As a former prosecutor in the Dakota County Attorney’s Office, James Blumberg has experience on both sides of the criminal courtroom. He knows how to fight to get charges reduced or dismissed for clients in the Twin Cities area.Read More
Possession of Firearm by Ineligible Person
Though the Second Amendment of the United States Constitution states that “the right of the people to keep and bear arms shall not be infringed,” Minnesota state law prohibits certain people from possessing pistols, semiautomatic military-style assault weapons, or any other firearms. State law is extremely complicated regarding firearm prohibition, and it is often perfectly understandable how an alleged offender could unknowingly be in violation without having any criminal intent.
Depending on the specific types of alleged offender, illegal firearm or weapon possession may be punishable as a gross misdemeanor or a felony. A conviction could potentially result in a lengthy sentence of imprisonment as well as thousands of dollars in fines.
Apple Valley Possession of Firearm by Ineligible Person Lawyer
Have you been arrested for allegedly being in unlawful possession of a weapon or firearm in Minnesota? It is in your best interest to immediately seek legal representation.
Dakota County illegal firearm possession attorney James Blumberg aggressively defends clients throughout the Minneapolis-St. Paul area, including Woodbury, Plymouth, Minnetonka, Maple Grove, Coon Rapids, Bloomington, Blaine, and several other surrounding communities. Call (952) 431-7758 right now to schedule a free, confidential consultation that will allow James Blumberg Law to review your case.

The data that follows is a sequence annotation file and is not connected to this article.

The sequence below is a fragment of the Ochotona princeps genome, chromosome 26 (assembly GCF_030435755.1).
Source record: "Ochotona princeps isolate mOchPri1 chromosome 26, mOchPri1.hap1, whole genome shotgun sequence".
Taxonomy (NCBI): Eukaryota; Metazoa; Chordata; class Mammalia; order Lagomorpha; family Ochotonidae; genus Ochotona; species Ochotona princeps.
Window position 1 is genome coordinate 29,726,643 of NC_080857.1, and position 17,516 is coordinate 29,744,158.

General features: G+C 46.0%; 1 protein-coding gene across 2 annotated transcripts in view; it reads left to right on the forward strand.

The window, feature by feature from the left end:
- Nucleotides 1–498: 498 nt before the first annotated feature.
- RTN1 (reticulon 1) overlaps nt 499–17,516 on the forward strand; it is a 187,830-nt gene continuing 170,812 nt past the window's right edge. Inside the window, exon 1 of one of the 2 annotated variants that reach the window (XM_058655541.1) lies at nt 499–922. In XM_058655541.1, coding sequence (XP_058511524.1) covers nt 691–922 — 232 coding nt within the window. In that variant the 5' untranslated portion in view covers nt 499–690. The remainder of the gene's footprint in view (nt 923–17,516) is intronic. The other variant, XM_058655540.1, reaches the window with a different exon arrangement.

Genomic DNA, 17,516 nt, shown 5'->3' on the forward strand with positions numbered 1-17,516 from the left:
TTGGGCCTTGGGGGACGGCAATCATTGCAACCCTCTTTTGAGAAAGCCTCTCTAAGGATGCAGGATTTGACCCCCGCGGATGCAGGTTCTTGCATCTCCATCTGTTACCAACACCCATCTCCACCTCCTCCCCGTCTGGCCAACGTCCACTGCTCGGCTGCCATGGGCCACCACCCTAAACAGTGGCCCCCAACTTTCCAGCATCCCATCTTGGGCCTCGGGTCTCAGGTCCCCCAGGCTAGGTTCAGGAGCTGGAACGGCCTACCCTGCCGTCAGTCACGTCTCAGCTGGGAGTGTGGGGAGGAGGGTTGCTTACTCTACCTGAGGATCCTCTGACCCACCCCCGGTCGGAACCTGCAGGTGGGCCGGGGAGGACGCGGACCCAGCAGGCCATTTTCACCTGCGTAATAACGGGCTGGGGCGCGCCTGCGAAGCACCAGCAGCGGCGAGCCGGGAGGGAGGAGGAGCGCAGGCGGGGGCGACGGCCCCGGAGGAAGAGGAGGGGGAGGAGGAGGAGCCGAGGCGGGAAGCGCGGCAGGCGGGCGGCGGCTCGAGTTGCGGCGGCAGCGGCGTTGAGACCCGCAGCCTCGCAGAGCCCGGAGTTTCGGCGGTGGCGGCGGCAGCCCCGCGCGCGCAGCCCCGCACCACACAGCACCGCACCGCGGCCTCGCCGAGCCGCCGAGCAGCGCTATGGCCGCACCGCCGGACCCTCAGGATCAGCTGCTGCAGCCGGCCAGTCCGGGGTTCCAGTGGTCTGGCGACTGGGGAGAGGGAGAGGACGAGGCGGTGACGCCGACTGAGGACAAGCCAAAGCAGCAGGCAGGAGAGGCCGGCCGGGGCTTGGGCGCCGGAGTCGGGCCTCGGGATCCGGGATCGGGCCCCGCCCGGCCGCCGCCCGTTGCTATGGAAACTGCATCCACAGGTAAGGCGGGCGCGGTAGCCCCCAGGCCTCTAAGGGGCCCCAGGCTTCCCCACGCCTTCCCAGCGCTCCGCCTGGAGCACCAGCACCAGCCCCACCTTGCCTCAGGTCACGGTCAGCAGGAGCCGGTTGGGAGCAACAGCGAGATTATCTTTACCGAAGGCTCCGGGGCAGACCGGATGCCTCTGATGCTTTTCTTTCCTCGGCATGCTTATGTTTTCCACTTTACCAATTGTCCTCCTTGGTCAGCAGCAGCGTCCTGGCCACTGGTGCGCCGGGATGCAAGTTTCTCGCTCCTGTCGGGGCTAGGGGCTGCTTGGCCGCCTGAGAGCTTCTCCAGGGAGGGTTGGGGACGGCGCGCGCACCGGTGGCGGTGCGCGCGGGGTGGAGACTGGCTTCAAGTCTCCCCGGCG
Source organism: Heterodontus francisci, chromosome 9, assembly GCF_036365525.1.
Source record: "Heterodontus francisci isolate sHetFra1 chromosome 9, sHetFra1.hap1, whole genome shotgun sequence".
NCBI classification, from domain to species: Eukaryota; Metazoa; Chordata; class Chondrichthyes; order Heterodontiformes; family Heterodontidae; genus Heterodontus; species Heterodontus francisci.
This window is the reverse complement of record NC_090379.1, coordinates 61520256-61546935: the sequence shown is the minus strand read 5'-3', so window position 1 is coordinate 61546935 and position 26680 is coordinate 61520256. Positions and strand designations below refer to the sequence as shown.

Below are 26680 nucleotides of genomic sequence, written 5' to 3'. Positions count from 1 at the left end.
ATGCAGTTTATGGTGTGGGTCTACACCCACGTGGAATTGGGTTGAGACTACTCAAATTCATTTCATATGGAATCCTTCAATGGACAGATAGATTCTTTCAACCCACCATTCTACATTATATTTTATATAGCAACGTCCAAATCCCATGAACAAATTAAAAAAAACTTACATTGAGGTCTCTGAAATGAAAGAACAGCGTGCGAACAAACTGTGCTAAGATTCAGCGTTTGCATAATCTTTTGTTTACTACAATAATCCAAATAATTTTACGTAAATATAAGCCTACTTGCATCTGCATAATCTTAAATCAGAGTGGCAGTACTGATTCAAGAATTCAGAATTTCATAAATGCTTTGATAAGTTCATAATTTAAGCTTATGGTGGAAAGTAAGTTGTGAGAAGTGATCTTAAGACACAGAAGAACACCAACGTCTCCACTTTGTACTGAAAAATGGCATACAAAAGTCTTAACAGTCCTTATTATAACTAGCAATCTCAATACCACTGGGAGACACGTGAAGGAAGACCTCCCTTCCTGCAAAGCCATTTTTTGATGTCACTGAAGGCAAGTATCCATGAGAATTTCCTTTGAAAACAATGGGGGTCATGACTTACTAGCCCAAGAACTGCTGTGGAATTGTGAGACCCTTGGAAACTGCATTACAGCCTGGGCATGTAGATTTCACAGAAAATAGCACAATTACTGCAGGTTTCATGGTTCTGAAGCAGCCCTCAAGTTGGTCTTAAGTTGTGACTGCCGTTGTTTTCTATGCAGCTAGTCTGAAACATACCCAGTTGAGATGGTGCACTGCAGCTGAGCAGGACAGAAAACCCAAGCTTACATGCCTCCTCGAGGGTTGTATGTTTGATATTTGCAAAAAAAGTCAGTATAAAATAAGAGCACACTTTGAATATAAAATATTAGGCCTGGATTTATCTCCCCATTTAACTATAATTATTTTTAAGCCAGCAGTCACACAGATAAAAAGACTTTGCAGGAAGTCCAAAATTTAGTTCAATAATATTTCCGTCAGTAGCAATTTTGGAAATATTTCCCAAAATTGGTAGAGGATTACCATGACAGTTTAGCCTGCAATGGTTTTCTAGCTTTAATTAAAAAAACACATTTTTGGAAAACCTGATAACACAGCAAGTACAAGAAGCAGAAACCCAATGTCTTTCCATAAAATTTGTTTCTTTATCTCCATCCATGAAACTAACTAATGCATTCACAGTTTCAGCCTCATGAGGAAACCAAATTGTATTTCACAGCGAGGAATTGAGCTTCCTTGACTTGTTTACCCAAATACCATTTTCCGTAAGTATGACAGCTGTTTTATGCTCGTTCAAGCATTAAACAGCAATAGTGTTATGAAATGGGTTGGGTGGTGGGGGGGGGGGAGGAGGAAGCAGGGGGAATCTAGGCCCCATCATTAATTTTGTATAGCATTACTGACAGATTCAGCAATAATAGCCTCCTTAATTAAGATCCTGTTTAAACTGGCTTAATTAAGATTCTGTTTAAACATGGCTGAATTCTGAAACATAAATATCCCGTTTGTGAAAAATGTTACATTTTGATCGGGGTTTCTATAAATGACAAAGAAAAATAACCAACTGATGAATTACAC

Minnesota Possession of Firearm by Ineligible Person Overview
- Which kinds of felony charges will prohibit a person from possessing a gun?
- When is a minor allowed to carry or possess a weapon?
- Who else is prohibited from possessing a firearm in the North Star State?
The harshest penalties for possession of a firearm by ineligible person apply to alleged offenders who are convicted felons. Under Minnesota Statute § 624.713, a person who has been convicted of, adjudicated delinquent, or convicted as an extended jurisdiction juvenile for committing a crime of violence in Minnesota or another state will be charged with a felony punishable by up to 15 years imprisonment and/or a fine of up to $30,000.
Subdivision 5 of Minnesota Statute § 624.712 defines a crime of violence as being a felony conviction for any one of the following offenses or attempts to commit any of the following offenses:
- Aggravated Robbery — Minnesota Statute § 609.245;
- Aiding Suicide and Aiding Attempted Suicide — Minnesota Statute § 609.215;
- Arson in the First Degree — Minnesota Statute § 609.561;
- Arson in the Second Degree — Minnesota Statute § 609.562;
- Assault in the Fifth Degree — Minnesota Statute § 609.224;
- Assault in the First Degree — Minnesota Statute § 609.221;
- Assault in the Fourth Degree — Minnesota Statute § 609.2231;
- Assault in the Second Degree — Minnesota Statute § 609.222;
- Assault in the Third Degree — Minnesota Statute § 609.223;
- Burglary in the First and Second Degrees — Minnesota Statute § 609.582;
- Commission Of Crime While Wearing Or Possessing A Bullet-Resistant Vest — Minnesota Statute § 609.486;
- Crimes Committed For The Benefit Of A Gang — Minnesota Statute § 609.229;
- Criminal Sexual Conduct in the First Degree — Minnesota Statute § 609.342;
- Criminal Sexual Conduct in the Fourth Degree — Minnesota Statute § 609.345;
- Criminal Sexual Conduct in the Second Degree — Minnesota Statute § 609.343;